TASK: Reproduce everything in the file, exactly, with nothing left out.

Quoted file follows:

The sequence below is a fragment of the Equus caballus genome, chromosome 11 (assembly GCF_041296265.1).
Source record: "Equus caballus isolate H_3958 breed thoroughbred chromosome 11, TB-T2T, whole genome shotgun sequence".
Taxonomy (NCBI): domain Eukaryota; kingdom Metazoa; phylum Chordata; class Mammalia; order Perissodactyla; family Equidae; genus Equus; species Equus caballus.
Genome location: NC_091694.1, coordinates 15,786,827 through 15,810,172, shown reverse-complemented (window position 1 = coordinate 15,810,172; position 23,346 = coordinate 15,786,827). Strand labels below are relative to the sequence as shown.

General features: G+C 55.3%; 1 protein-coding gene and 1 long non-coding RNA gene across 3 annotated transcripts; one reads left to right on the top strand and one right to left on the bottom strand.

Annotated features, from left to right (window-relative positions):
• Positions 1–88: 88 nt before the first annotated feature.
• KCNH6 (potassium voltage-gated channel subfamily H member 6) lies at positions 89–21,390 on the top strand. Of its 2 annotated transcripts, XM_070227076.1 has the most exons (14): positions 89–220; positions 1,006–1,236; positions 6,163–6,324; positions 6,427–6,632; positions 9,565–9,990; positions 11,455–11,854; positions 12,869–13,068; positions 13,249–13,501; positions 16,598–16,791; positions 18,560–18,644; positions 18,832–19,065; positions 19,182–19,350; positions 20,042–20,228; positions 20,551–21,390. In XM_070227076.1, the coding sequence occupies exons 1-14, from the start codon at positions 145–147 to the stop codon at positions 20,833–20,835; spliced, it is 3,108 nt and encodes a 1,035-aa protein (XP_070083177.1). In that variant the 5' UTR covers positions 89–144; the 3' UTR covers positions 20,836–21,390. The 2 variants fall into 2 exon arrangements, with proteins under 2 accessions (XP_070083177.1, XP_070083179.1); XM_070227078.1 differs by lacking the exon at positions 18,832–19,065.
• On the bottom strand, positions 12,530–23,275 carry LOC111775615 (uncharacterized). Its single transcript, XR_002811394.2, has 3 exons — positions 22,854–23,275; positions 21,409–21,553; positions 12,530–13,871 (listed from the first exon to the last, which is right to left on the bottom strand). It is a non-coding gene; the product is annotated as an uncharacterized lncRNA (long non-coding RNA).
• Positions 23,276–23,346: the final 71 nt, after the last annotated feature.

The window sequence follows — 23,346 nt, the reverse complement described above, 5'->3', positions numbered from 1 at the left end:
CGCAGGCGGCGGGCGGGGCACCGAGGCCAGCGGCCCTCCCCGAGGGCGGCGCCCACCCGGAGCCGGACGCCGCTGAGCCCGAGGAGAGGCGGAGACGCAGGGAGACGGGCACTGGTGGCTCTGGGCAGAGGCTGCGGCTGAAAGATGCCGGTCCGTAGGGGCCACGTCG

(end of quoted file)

The sequence below is a fragment of the Equus caballus genome, chromosome 11 (assembly GCF_041296265.1).
Source record: "Equus caballus isolate H_3958 breed thoroughbred chromosome 11, TB-T2T, whole genome shotgun sequence".
Taxonomy (NCBI): domain Eukaryota; kingdom Metazoa; phylum Chordata; class Mammalia; order Perissodactyla; family Equidae; genus Equus; species Equus caballus.
Genome location: NC_091694.1, coordinates 15,786,827 through 15,810,172, shown reverse-complemented (window position 1 = coordinate 15,810,172; position 23,346 = coordinate 15,786,827). Strand labels below are relative to the sequence as shown.

General features: G+C 55.3%; 1 protein-coding gene and 1 long non-coding RNA gene across 3 annotated transcripts; one reads left to right on the top strand and one right to left on the bottom strand.

Annotated features, from left to right (window-relative positions):
• Positions 1–88: 88 nt before the first annotated feature.
• KCNH6 (potassium voltage-gated channel subfamily H member 6) lies at positions 89–21,390 on the top strand. Of its 2 annotated transcripts, XM_070227076.1 has the most exons (14): positions 89–220; positions 1,006–1,236; positions 6,163–6,324; positions 6,427–6,632; positions 9,565–9,990; positions 11,455–11,854; positions 12,869–13,068; positions 13,249–13,501; positions 16,598–16,791; positions 18,560–18,644; positions 18,832–19,065; positions 19,182–19,350; positions 20,042–20,228; positions 20,551–21,390. In XM_070227076.1, the coding sequence occupies exons 1-14, from the start codon at positions 145–147 to the stop codon at positions 20,833–20,835; spliced, it is 3,108 nt and encodes a 1,035-aa protein (XP_070083177.1). In that variant the 5' UTR covers positions 89–144; the 3' UTR covers positions 20,836–21,390. The 2 variants fall into 2 exon arrangements, with proteins under 2 accessions (XP_070083177.1, XP_070083179.1); XM_070227078.1 differs by lacking the exon at positions 18,832–19,065.
• On the bottom strand, positions 12,530–23,275 carry LOC111775615 (uncharacterized). Its single transcript, XR_002811394.2, has 3 exons — positions 22,854–23,275; positions 21,409–21,553; positions 12,530–13,871 (listed from the first exon to the last, which is right to left on the bottom strand). It is a non-coding gene; the product is annotated as an uncharacterized lncRNA (long non-coding RNA).
• Positions 23,276–23,346: the final 71 nt, after the last annotated feature.

The window sequence follows — 23,346 nt, the reverse complement described above, 5'->3', positions numbered from 1 at the left end:
CGCAGGCGGCGGGCGGGGCACCGAGGCCAGCGGCCCTCCCCGAGGGCGGCGCCCACCCGGAGCCGGACGCCGCTGAGCCCGAGGAGAGGCGGAGACGCAGGGAGACGGGCACTGGTGGCTCTGGGCAGAGGCTGCGGCTGAAAGATGCCGGTCCGTAGGGGCCACGTCG